When I first graduated from dental school, I imagined myself working as many days as possible at multiple offices to lead a “successful” and rich lifestyle. The goals were like any other typical goals, pay down student debt, buy a huge house in Southern California, travel the world, buy nice things to fill the house, start a family and raise children, etc. I wasn’t quite as intentional back then with my lifestyle as I am now, as you can probably tell. But I was ready to enter the workforce and “getter done”. After so much schooling, I felt like I was behind everyone else and I needed some catching up to do.
So how did I end up here?
The first person who ever suggested I work part-time was my financial advisor. We had just met and we were delving into what our goals were for the future and what our ideal lifestyle model would be like. When I rushed headlong into my ideas of working 6 days a week at multiple offices, for the rest of my life until I retire at past 65, he stopped me then and there and asked me to consider an alternative. Burnout is a prevalent result in dentistry. Due to the high stresses of the job, a majority of dentists experience burnout at an earlier age than they would like, which causes them to either cut down significantly on the days they work or quit dentistry all-together. My financial advisor, who deals with mostly newly graduated dentists, have seen time and time again, young new grads quitting dentistry a few years out of school. Despite my whole-hearted belief that this could never happen to me, he highly recommended that I limit myself to only four or five days a week. Long-term, he says that that would be most conducive to the lifestyle that me and Mike were trying to live. Off course, with anything anyone says to me, I took it with a grain of salt, but was still slightly stubborn in my ways. I had barely started work at that time, and was really feeling professionally driven. To me, I have watched my parents before me, and my friends around me, work the usual 9-5, Monday to Friday every week, and I (arrogantly, pompously, and ignorantly) assumed that I was more capable than that. I felt like I could take on the whole world at that point in life. We all feel like superheroes when we are young and naive.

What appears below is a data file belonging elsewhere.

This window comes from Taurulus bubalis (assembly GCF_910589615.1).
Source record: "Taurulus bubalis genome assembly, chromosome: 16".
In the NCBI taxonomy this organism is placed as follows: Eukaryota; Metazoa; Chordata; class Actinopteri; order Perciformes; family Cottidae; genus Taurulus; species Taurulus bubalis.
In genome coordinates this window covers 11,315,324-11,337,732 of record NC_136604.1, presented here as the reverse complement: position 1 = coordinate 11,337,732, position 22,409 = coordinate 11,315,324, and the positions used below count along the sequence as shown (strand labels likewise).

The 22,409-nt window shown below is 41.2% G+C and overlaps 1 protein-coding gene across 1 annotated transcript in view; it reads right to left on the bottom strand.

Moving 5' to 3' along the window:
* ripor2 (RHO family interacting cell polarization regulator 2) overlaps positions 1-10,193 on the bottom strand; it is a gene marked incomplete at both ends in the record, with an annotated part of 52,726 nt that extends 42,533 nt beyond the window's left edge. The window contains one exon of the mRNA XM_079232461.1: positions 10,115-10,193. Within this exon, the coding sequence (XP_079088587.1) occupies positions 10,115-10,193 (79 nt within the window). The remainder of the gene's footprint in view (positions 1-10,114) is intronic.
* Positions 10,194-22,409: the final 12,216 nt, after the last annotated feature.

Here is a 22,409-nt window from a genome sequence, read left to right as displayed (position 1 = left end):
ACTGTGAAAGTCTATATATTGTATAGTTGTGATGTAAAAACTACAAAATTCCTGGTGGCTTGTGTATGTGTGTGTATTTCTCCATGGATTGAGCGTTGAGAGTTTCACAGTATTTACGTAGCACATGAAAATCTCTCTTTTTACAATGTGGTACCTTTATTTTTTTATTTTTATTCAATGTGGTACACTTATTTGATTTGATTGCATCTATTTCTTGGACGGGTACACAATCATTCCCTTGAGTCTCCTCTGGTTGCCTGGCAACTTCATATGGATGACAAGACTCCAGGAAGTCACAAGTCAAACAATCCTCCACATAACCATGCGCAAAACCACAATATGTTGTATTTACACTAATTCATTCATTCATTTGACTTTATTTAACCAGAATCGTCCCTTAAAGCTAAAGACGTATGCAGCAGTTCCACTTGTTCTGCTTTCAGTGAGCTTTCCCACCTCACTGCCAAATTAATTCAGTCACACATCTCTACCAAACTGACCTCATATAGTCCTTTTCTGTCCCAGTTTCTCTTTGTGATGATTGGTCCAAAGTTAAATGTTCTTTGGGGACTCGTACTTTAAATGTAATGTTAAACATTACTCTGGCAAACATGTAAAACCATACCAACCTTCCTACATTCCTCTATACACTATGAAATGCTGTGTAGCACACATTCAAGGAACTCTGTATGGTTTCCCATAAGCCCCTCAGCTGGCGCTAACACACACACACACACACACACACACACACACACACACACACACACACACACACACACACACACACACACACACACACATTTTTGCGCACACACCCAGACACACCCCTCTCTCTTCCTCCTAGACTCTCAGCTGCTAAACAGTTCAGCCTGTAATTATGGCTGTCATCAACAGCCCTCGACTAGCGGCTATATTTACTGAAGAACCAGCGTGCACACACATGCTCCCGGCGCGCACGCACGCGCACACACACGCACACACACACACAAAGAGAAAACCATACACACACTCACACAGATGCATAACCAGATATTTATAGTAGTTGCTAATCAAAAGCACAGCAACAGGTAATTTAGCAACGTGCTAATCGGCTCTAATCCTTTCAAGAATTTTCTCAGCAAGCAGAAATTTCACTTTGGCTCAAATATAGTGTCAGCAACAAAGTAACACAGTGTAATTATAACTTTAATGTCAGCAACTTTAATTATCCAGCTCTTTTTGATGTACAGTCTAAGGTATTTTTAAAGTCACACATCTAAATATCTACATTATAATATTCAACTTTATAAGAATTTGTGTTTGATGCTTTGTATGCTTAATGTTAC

And maybe we could, but does it mean that we should? The second person who insisted I work part-time was my boss. A little back story on where I work and my relationship with my boss. I started working at an office five minutes from my house at the age of 19 years old. I was a volunteer at first, but the office manager (who happened to be the wife of the dentist who owned the practice), saw my drive and interest and decided to train me from scratch to be a dental assistant. She paid for my x-ray licensing exams, bought me scrubs, set up one-on-one training sessions with the dental assistants, etc., etc. She basically became my second mother and took me by the hand and showed me the ropes. She held a lot of belief in me and I grew confidence and independence under her wing. She saw my love for writing, and actually had me write the entire website for the office from scratch. Every single written word on that site was mine, and I became so proud of it. She was very trusting, patient, and just all-together generous with her time. Eventually, I started working as a dental assistant on the IV sedation team, which was being run by the owner of the practice. He, too, had the same generosity as his wife, and shared so much knowledge, tips, and advice. I knew I wanted to be a dentist since I was eight years old, but I did not come to love dentistry until I worked with them at this office. These two people became my second parents, and did as fantastic a job as my first (real) parents in raising me to find my self-worth, as well as instilling in me the core need to put others first when it comes to doing dental work. When I graduated dental school, I reached out to them and they made room for me in their two practices to start my journey. Again, they’ve trusted in my abilities, although I do not know what they ever see in me, but I hold a lot of respect and feel a lot of gratitude towards these two people. They are the type to hold the best interests of those around them to heart, and I trust them fully and hold their opinions quite highly.